I grew up in a very small town — the kind of place where everyone knows you and you know everyone else. It's the kind of place that gets crammed in summertime and oh-so-quiet during the rest of the year.
I know it can seem unfathomable to many people who grew up in big cities, but seriously, it does have its perks. You feel safe because you know you can always reach out to someone for pretty much anything, and it’s cool because you start building up a comfortable routine based on seasonal flow.
You know pretty early on what kind of life you’ll have, and there’s little room to uncertainty.
I think what got me out of there was my pure desire to know. I started asking myself all these questions about life, and whether there was actually a balance between the boredom and the madness.
I didn’t want to simply hear or read what others had to say about it; I wanted to experience it with my own senses and my own words.
And so, one day, I just did. Here are a few ways how to do it yourself:
Save money and be a tourist
This is probably the safest way to travel. You know when you leave and you know when you get back. You still feel like you’re somehow "in control," although you’ve taken a step out into the unknown.
A few weeks ago, one of my friends and I went on a trip across America. It cost me my summer savings of working tedious hours at a restaurant, which I wanted to quit more than once.
But, the rewards I got were priceless; not once during the trip did I regret working that job. Not when I was climbing up the world’s most crooked street in San Francisco, not when I was trying my luck in Vegas’ Bellagio, not when I was flying over the Grand Canyon, not even when I was freezing my ass off, checking out the Naked Cowboy in Times Square and not when I was recovering from a hangover in New Orleans.
Be an au pair
The idea of living with a family of complete strangers can seem a bit off-putting at first, but it’s a very cheap and comfortable way of traveling while really picking up on both the language and the culture.
I got to meet a few other girls who were au pairs as well, and I have to admit that I got pretty lucky. I didn’t have to do much more than au pair’s duty, which is pretty much just taking care of the kids.
My host family was pretty cool and for my very first trip abroad, I ended up in a city just as small as my hometown. Although I was initially aiming for something slightly bigger, I feel lucky for how my situation ended up. Not a single soul could speak French around me, so my English got much better, much faster.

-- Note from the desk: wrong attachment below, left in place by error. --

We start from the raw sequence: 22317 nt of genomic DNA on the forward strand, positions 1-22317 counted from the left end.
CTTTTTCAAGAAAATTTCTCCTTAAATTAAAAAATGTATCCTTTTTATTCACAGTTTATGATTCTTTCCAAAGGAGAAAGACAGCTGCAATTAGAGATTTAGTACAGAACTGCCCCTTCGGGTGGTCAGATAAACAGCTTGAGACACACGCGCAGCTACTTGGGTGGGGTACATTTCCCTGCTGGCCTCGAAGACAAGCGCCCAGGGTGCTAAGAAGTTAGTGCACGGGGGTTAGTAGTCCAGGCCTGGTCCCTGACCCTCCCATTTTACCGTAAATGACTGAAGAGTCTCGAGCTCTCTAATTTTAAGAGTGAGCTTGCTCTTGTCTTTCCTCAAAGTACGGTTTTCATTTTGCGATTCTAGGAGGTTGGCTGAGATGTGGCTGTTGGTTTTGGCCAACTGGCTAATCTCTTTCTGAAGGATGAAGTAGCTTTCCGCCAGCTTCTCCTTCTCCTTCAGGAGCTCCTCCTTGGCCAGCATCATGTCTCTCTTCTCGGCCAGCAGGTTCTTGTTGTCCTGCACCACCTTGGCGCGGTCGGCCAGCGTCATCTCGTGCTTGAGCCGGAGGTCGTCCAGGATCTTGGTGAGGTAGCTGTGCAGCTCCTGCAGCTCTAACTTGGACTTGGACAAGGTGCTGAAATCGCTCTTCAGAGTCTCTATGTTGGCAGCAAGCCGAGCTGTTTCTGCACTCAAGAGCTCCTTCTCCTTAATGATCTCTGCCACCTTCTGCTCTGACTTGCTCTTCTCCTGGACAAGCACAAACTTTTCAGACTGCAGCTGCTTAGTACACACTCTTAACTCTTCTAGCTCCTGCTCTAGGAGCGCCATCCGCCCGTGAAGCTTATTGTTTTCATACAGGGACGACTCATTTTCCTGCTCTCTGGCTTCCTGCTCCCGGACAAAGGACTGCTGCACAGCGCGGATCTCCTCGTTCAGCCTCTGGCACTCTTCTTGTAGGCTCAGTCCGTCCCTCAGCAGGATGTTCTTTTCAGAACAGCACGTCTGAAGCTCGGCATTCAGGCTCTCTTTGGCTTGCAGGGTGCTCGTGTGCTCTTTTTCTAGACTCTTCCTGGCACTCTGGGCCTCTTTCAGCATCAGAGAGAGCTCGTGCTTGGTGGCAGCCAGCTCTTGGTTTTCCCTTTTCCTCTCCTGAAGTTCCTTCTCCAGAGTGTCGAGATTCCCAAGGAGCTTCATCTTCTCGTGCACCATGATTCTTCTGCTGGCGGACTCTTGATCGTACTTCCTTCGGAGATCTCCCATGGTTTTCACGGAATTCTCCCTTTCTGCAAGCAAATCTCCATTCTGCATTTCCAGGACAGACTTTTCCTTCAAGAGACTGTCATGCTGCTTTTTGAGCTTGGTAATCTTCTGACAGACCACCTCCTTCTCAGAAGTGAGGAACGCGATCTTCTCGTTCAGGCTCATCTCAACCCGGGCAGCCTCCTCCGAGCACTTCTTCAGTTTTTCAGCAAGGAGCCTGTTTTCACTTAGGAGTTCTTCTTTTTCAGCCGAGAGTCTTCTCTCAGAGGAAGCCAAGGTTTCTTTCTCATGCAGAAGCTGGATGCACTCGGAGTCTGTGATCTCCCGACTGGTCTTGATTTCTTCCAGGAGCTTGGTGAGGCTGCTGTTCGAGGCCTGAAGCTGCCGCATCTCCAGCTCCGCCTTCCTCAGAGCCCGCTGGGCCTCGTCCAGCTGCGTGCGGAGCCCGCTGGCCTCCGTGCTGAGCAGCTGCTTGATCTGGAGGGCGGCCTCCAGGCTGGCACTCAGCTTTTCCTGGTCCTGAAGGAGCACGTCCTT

After my little getaway as an au pair, I was ready for the real deal: Big Ben’s city lights.
I survived my days (and nights) in the city mess, made friends, found a job and a place to live. I wasn’t really living the dream every minute of every day, but at least I had a vision in my head and somehow, I managed to turn it into something real.
That gave me the confidence to not be afraid of having bigger visions and the strength to make them happen. I doubt that’s something I would have gained by simply sitting comfortably at home, right in the middle of my comfort zone.
When I look back, it almost feels like I got an education AND the time of my life, all wrapped up into one with a ribbon on it. Yes, almost. Studying is expensive, so doing it abroad doesn’t make it any cheaper.
It made me realize a bunch of things, like that if money doesn’t solve everything, it could at least solve my money problems, and that I probably spent a lot of money on the wrong major.
But, it also made me see the other side, what money can’t buy: the pride of being with my classmates on graduation day, the nights out and the spring breaks, the breakups and the makeups. So, in the end, money helps you get there, but what you make of it is up to you.
A couple of years ago, I started giving French night classes to adults in North-Africa. This was not "voluntourism," though, since I was getting paid to do it. However, it comforted me that I really wanted to teach kids abroad, especially in South-Africa.
So, I started doing some research and talking to my friends about volunteer work, and we all came up with the same question: Why do we have to pay to work? Of course, it seems logical to pay for your trip, personal expenses and housing, but paying even more money to work? That sounded a bit odd.
Don’t get me wrong; I truly believe that there’s no greater feeling than giving back, and I understand that these organizations need some extra funds to operate.
But then, I read this article, and it just showed me a side of volunteering that I never really considered. I know not all organizations are scams and there are some great ones doing amazing work, so I know eventually I’ll find one.
Just go. Just do it.
There will be doubts and there will certainly be fear. You’ll probably even get a few "what the hell am I even doing here?" moments, but somewhere beyond the uneasiness and the pain, there will be unforgettable memories and invaluable experiences.
You’ll laugh at what seemed like a bad situation, and you’ll find out things about yourself that you never knew before. Now, I’m not saying that these ways to head abroad are the best, but they’re the ones I tried, and for better or for worse, they’ve all helped me grow up in some way.
It can be a very scary thing at times, but I don’t believe you can ever get weary of traveling. It will never be a waste of your time if you learn something along the way.
So come on, you little fighter, you know you can do it.